BOOK REVIEW: The Fall, Vol. 1 by Jared Muralt

The Fall, Volume 1The Fall, Volume 1 by Jared Muralt
My rating: 5 of 5 stars

Amazon.in page

Out: March 17, 2021

 

I’m really curious about how this book will do. On the one hand, the writer / artist does an incredible job of creating a visceral and gripping reading experience. On the other hand, I suspect the reaction will be a resounding: “too soon.” The story is essentially the worst-case scenario of our current, pandemic-dominated, world. What would happen if the fatalities became so disruptive that governance and economic production faltered and then collapsed? In the marketing materials, the publisher makes a comparison to Cormac McCarthy’s “The Road” and “The Fall” does share with that literary masterpiece the idea that there’s virtually nobody left that one wants to run into – i.e. everybody left is looking out for number one, and is, thus, untrustworthy. While that’s not strictly true, it’s true enough that one has to treat everyone with suspicion and with a finger on the trigger (literally or figuratively, as one’s state of armament allows.) Looking at the matter from the other direction, everyone left has done (or will end up doing) something of which they aren’t proud.

The story is built around a blue-collar family. The father and two children (a teenaged daughter and pre-teen boy) had one of the early variants of the flu, giving them adaptive immunity with a less lethal strain. The mother, a health-care worker, succumbs to the highly lethal evolved variant, leaving the three to survive in a rapidly escalating apocalyptic scenario.

At first, the family tries to survive in the city, but the father discovers that there is no food left and there are dangerous elements about. The trio then heads to stay with relatives in the countryside, not without running into challenges. They end up in a town that is allowing “tourists” to stay (with all the fatalities, housing is the only necessity that’s not lacking,) but there is not enough food or medicine for everyone. The characters are repeatedly pressed up against the kinds of challenging scenarios one might expect in a post-apocalyptic winter wonderland. Most pressingly, the father suffers an infection that seems like it may have him on his deathbed.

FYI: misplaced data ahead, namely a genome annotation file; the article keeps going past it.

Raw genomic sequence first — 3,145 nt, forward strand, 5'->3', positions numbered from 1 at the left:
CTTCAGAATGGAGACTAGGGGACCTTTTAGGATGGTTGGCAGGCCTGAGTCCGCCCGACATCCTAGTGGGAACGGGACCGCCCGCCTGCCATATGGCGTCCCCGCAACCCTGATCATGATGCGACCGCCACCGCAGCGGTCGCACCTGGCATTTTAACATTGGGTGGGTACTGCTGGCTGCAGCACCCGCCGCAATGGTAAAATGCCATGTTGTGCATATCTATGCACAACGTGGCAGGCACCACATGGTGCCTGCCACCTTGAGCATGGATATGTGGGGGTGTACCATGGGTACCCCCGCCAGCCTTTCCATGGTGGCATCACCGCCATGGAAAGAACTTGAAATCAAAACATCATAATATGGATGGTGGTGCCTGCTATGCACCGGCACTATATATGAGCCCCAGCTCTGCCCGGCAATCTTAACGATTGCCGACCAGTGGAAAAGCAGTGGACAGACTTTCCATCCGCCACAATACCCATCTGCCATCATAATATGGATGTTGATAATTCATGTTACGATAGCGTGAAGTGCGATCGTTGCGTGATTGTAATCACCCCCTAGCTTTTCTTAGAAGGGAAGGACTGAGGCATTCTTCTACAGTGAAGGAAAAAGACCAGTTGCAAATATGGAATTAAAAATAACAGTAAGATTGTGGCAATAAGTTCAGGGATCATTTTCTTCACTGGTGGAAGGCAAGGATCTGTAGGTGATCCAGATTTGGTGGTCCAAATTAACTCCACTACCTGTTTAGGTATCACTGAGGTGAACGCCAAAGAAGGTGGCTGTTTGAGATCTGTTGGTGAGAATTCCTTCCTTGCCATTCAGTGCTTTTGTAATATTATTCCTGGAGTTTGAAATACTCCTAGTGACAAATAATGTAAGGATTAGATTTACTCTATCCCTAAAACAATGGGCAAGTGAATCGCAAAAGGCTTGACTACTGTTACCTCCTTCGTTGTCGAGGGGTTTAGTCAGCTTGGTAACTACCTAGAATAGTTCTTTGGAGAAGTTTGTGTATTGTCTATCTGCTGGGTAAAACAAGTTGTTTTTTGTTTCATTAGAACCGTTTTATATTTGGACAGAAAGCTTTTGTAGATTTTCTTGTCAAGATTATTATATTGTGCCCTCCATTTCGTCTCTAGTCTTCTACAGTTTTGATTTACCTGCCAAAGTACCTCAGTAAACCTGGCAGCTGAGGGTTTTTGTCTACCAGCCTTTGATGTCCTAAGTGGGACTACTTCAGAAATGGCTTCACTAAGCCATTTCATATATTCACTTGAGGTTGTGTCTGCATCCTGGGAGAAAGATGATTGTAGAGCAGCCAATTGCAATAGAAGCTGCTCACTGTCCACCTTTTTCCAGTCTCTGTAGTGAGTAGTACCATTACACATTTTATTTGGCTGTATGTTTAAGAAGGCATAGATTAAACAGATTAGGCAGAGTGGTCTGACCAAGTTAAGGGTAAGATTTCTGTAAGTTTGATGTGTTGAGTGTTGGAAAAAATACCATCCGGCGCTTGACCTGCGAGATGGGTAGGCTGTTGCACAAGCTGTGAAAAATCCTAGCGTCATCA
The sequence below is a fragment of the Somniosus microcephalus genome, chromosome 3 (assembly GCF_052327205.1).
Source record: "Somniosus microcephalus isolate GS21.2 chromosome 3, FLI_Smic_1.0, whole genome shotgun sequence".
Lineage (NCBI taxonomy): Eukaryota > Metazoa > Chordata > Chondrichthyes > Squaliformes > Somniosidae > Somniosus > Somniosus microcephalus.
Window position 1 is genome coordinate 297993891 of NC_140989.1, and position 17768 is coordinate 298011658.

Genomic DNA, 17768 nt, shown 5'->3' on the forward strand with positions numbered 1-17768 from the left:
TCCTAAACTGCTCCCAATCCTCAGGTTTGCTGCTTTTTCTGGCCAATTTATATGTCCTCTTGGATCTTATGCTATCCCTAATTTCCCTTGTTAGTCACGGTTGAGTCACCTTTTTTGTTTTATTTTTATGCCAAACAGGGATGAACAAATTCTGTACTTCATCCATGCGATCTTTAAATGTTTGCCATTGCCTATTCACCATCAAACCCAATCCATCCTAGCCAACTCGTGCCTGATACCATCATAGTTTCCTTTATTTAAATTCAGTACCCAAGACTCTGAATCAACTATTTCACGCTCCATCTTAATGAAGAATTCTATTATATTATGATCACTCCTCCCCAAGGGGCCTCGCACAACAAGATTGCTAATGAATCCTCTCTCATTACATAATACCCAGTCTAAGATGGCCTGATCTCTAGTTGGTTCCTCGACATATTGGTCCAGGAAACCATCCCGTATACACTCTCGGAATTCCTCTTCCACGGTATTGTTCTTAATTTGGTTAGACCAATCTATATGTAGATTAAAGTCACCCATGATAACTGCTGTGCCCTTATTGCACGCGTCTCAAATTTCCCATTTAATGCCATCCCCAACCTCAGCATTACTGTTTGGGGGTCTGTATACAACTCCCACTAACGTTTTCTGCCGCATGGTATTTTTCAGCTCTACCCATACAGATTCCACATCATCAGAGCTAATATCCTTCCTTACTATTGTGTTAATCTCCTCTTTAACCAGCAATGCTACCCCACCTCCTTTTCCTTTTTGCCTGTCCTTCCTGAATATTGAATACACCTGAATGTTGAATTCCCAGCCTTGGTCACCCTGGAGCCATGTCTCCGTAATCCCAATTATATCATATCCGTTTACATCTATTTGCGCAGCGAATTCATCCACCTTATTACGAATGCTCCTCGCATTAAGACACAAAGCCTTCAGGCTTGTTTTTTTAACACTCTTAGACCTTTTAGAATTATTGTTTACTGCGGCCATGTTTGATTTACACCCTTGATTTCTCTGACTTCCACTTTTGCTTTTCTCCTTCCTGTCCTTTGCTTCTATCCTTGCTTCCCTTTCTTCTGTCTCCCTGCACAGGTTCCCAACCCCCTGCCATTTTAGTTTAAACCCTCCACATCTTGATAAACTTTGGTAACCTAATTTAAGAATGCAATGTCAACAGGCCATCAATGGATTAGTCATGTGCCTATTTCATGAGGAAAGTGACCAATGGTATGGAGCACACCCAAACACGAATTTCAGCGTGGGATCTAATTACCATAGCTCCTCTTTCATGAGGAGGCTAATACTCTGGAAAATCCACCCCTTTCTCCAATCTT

This is an intense read. As I say, I’m not sure everybody’s ready for it. If you have anxiety about where we are presently, I wouldn’t recommend it as it might take you to dire places that you wouldn’t have imagined yourself. That said, for readers of horror, dark stories, dystopian and post-apocalyptic wasteland stories, it’s a strong entry.

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3 thoughts on “BOOK REVIEW: The Fall, Vol. 1 by Jared Muralt

  1. Wow, sounds like an intense read alright. I’d have to agree on the too soon thing though for many people. There’s a ton of hysteria around the virus, which is dangerous enough to help the media fuel it. No telling how bad the new strains are or if there are even worse variants coming down the road.

    Liked by 1 person

    • I’d read somewhere that there was a downturn in sales of dystopian / post-apocalyptic fiction, so I don’t think that works out well for this author. I may be wrong, but I think this one will suffer bad timing.

      Liked by 1 person

      • I can believe it. Between the virus, and everything going on around it, it’s got to be rough. You never know with things like these though. Sometimes you have to strike while the iron is hot and hope for the best.

        Liked by 1 person

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